(cf. Giovanni Biglino, “Conversation With Julian Bell, http://thetamarind.eu/en/2010/04/19/english-conversation-with-julian-bell/; April 2010, Accessed August 2010)
Sunday evening, Memoryhouse and Twinsister played at The Cat’s Cradle. Denise Nouvion and Evan Abeele’s dream-, chill-, ambient-, choose-your-own-adjective-pop, was backgrounded with superimposed stills from 1960s home life.
Twinsister infused Talking Heads riffs and Velvet Underground drone with their own special mix of color and wash (their best piece was probably “I Want a House”).
The vintage clothing, the old-is-new compositions, the Ektachrome slides, all made me think that the desire to transcend time is the product of a shaken collective unconsciousness.
When I stepped out into the night–into the empty warm parking lot, with the smell of hot asphalt, with Andrea Estella’s voice still ringing out against the sound of the cicadas and the clicking of the stoplights changing red to green–I had stepped back twenty years.
“All of us had powerful experiences of pop music that was meaningful and had something real about it,” said Win Butler, 30. “We definitely didn’t choose to be in the position that we’re in, but I really think it’s come about in a pretty direct way, as close as something can get to people just responding to the music and it getting bigger. I think it’s important, if you’re going to do it, to do it for real.”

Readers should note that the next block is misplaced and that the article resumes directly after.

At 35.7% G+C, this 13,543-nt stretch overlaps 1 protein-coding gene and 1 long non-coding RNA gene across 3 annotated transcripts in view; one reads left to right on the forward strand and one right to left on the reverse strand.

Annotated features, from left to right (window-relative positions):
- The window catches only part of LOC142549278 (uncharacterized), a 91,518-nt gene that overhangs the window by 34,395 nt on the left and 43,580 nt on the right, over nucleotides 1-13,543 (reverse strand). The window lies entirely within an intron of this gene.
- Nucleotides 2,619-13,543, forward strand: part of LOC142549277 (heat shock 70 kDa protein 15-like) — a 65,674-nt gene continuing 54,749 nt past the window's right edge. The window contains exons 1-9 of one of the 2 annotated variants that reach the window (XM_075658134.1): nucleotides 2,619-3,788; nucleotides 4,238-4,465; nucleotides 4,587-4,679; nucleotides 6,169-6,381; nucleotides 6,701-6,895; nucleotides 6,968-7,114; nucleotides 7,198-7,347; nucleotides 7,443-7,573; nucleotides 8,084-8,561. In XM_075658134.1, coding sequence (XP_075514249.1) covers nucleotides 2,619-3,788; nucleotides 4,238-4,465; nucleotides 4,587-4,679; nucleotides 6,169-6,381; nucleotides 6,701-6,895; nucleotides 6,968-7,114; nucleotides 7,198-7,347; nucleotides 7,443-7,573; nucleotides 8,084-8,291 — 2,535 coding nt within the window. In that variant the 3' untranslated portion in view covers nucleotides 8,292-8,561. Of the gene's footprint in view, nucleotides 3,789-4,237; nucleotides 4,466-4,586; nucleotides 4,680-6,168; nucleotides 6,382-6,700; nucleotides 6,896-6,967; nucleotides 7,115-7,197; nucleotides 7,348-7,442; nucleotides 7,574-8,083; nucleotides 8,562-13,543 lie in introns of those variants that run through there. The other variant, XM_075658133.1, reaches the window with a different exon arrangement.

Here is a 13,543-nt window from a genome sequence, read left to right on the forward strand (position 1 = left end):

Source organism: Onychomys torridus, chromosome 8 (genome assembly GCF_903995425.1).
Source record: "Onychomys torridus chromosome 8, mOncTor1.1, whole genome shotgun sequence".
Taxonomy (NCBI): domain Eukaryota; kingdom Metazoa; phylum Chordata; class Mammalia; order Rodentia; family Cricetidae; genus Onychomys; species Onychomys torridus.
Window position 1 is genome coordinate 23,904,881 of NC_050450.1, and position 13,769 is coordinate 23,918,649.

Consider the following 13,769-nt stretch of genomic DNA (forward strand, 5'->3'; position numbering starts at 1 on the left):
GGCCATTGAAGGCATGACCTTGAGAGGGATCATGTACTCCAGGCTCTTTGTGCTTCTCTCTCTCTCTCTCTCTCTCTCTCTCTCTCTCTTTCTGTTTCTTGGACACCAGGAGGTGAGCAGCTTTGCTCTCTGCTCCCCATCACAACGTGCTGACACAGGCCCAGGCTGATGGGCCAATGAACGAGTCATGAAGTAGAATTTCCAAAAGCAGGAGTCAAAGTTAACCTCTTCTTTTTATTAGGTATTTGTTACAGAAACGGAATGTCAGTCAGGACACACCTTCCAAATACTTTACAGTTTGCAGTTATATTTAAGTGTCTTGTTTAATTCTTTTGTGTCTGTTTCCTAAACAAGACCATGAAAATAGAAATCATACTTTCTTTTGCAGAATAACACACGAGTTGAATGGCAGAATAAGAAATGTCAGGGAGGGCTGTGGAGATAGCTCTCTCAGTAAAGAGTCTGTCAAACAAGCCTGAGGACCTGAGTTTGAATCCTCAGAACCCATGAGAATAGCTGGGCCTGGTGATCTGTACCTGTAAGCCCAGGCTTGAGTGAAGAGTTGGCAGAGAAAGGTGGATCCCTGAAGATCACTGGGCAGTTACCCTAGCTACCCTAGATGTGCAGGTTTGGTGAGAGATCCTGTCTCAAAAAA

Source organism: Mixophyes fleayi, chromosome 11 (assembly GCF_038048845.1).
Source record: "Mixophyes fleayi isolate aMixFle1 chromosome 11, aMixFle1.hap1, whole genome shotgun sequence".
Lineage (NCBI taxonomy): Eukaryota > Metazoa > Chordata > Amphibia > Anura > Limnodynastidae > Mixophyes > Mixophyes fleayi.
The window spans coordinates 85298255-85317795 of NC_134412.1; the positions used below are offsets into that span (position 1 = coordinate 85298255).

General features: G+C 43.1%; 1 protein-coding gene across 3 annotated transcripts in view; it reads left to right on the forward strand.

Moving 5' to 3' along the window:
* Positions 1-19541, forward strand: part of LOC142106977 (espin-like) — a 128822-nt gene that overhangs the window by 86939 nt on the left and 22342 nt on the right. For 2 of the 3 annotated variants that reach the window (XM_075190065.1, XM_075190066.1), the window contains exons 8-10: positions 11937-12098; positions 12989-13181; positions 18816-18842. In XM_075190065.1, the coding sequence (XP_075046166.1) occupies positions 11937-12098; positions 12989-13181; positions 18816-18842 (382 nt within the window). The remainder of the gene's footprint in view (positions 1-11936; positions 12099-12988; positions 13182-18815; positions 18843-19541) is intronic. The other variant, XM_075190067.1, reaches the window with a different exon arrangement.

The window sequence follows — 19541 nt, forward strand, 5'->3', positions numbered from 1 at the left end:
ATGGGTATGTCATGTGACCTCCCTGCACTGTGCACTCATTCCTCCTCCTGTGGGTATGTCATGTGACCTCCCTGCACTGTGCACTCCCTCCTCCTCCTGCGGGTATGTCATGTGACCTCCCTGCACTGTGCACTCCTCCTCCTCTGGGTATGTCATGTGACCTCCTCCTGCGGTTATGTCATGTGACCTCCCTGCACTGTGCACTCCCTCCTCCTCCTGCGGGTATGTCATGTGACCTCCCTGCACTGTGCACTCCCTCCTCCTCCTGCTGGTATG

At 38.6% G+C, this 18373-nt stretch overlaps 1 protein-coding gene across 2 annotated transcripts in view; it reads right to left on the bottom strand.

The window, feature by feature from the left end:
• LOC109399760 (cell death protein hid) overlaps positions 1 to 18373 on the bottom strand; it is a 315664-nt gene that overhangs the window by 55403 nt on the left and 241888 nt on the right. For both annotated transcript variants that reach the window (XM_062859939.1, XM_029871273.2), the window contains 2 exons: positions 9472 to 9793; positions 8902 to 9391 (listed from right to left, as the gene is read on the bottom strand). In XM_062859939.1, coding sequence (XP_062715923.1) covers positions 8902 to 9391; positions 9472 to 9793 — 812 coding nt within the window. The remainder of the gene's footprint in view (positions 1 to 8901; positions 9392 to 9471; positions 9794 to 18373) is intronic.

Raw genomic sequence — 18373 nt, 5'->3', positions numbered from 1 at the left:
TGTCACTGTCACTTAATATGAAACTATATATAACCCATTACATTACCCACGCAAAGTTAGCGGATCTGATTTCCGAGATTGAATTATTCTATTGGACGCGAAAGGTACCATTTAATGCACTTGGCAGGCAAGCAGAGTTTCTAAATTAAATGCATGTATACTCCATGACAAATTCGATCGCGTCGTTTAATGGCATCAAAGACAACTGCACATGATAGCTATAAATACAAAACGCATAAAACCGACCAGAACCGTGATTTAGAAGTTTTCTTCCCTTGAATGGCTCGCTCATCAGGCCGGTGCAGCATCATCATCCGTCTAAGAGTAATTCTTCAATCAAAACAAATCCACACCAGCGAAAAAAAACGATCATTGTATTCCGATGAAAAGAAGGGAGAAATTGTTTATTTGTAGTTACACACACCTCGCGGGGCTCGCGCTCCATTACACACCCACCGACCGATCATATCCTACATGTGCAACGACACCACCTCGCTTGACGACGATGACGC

“I’ve been moved by albums a lot more than I’ve been moved by singles, and we’re an album band,” Mr. Butler said. “I’m not going to stop making albums because of some fad of digital distribution. The idea that you just have to make bad cheap stuff and sell it cheaply because the format changes, to me, is crazy. It’s more important than ever to me to have the artwork and the recording be as great as they can be.”
“On standard-speed LPs, however, some grooves, especially those representing very quiet sounds, are so tiny and so tightly curved that no cartridge can track them perfectly. As a result fine details — the full shimmer of a cymbal, the vibrating wood of a bass, the sense of real people playing in a real space — get a little bit smeared.
But the grooves on a 45-r.p.m. LP are spread out more widely. Their undulations are much less sharp, so they’re easier to navigate. “The cartridge ferrets out a lot more low-level detail within the groove’s walls,” Mr. Hobson said. “It connects you a little more closely to the live music. We’re trying to do time traveling here.””